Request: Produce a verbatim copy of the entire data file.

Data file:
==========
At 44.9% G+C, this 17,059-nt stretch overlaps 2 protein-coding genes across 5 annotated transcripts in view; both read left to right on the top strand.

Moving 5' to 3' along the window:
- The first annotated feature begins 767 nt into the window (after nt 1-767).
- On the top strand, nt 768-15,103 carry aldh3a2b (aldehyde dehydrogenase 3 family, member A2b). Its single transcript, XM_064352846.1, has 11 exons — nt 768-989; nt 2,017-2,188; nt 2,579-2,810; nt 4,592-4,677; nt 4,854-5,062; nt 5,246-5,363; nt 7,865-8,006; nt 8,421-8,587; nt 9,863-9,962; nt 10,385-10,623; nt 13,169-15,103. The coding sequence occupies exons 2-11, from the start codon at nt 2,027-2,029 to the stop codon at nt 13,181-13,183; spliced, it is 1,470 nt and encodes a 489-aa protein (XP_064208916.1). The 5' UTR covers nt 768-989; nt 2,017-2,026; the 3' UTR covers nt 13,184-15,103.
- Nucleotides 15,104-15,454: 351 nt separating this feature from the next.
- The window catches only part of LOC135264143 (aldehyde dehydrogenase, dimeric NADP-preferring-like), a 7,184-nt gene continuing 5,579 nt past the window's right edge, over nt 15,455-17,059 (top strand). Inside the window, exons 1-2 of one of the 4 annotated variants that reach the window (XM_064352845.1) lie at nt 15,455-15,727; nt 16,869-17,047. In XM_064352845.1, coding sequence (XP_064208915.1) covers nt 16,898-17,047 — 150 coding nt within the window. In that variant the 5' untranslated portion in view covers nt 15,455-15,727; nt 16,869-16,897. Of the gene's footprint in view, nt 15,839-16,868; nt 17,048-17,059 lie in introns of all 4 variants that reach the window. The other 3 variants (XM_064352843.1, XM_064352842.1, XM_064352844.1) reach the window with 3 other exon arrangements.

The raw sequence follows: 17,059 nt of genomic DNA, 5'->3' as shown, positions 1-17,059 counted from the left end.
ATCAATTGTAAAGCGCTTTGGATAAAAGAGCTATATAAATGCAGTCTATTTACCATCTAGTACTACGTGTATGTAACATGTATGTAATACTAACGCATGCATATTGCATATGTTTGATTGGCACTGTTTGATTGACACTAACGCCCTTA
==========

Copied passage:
At 44.9% G+C, this 17,059-nt stretch overlaps 2 protein-coding genes across 5 annotated transcripts in view; both read left to right on the top strand.

Moving 5' to 3' along the window:
- The first annotated feature begins 767 nt into the window (after nt 1-767).
- On the top strand, nt 768-15,103 carry aldh3a2b (aldehyde dehydrogenase 3 family, member A2b). Its single transcript, XM_064352846.1, has 11 exons — nt 768-989; nt 2,017-2,188; nt 2,579-2,810; nt 4,592-4,677; nt 4,854-5,062; nt 5,246-5,363; nt 7,865-8,006; nt 8,421-8,587; nt 9,863-9,962; nt 10,385-10,623; nt 13,169-15,103. The coding sequence occupies exons 2-11, from the start codon at nt 2,027-2,029 to the stop codon at nt 13,181-13,183; spliced, it is 1,470 nt and encodes a 489-aa protein (XP_064208916.1). The 5' UTR covers nt 768-989; nt 2,017-2,026; the 3' UTR covers nt 13,184-15,103.
- Nucleotides 15,104-15,454: 351 nt separating this feature from the next.
- The window catches only part of LOC135264143 (aldehyde dehydrogenase, dimeric NADP-preferring-like), a 7,184-nt gene continuing 5,579 nt past the window's right edge, over nt 15,455-17,059 (top strand). Inside the window, exons 1-2 of one of the 4 annotated variants that reach the window (XM_064352845.1) lie at nt 15,455-15,727; nt 16,869-17,047. In XM_064352845.1, coding sequence (XP_064208915.1) covers nt 16,898-17,047 — 150 coding nt within the window. In that variant the 5' untranslated portion in view covers nt 15,455-15,727; nt 16,869-16,897. Of the gene's footprint in view, nt 15,839-16,868; nt 17,048-17,059 lie in introns of all 4 variants that reach the window. The other 3 variants (XM_064352843.1, XM_064352842.1, XM_064352844.1) reach the window with 3 other exon arrangements.

The raw sequence follows: 17,059 nt of genomic DNA, 5'->3' as shown, positions 1-17,059 counted from the left end.
ATCAATTGTAAAGCGCTTTGGATAAAAGAGCTATATAAATGCAGTCTATTTACCATCTAGTACTACGTGTATGTAACATGTATGTAATACTAACGCATGCATATTGCATATGTTTGATTGGCACTGTTTGATTGACACTAACGCCCTTA